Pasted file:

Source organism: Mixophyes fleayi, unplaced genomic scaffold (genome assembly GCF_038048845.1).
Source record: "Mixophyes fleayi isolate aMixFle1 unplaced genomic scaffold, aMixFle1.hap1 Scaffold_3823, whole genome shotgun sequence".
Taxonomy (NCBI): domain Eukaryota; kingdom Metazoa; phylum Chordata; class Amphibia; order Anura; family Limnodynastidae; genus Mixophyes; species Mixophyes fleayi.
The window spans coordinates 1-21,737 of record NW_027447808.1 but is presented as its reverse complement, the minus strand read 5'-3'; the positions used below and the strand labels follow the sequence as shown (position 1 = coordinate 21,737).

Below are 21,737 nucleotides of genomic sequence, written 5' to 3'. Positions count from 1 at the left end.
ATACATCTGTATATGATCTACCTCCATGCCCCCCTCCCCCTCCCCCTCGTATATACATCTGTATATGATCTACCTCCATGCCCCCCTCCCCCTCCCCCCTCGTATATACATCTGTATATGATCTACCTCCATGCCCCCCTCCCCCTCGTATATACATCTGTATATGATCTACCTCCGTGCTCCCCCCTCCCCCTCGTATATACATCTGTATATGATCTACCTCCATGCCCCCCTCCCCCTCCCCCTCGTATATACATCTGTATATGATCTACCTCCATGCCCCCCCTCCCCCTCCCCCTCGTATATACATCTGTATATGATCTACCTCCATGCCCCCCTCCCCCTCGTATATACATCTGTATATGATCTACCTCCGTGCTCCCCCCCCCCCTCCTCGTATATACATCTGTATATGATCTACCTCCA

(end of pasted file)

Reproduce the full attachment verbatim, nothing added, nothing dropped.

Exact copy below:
Source organism: Mixophyes fleayi, unplaced genomic scaffold (genome assembly GCF_038048845.1).
Source record: "Mixophyes fleayi isolate aMixFle1 unplaced genomic scaffold, aMixFle1.hap1 Scaffold_3823, whole genome shotgun sequence".
Taxonomy (NCBI): domain Eukaryota; kingdom Metazoa; phylum Chordata; class Amphibia; order Anura; family Limnodynastidae; genus Mixophyes; species Mixophyes fleayi.
The window spans coordinates 1-21,737 of record NW_027447808.1 but is presented as its reverse complement, the minus strand read 5'-3'; the positions used below and the strand labels follow the sequence as shown (position 1 = coordinate 21,737).

Below are 21,737 nucleotides of genomic sequence, written 5' to 3'. Positions count from 1 at the left end.
ATACATCTGTATATGATCTACCTCCATGCCCCCCTCCCCCTCCCCCTCGTATATACATCTGTATATGATCTACCTCCATGCCCCCCTCCCCCTCCCCCCTCGTATATACATCTGTATATGATCTACCTCCATGCCCCCCTCCCCCTCGTATATACATCTGTATATGATCTACCTCCGTGCTCCCCCCTCCCCCTCGTATATACATCTGTATATGATCTACCTCCATGCCCCCCTCCCCCTCCCCCTCGTATATACATCTGTATATGATCTACCTCCATGCCCCCCCTCCCCCTCCCCCTCGTATATACATCTGTATATGATCTACCTCCATGCCCCCCTCCCCCTCGTATATACATCTGTATATGATCTACCTCCGTGCTCCCCCCCCCCCTCCTCGTATATACATCTGTATATGATCTACCTCCA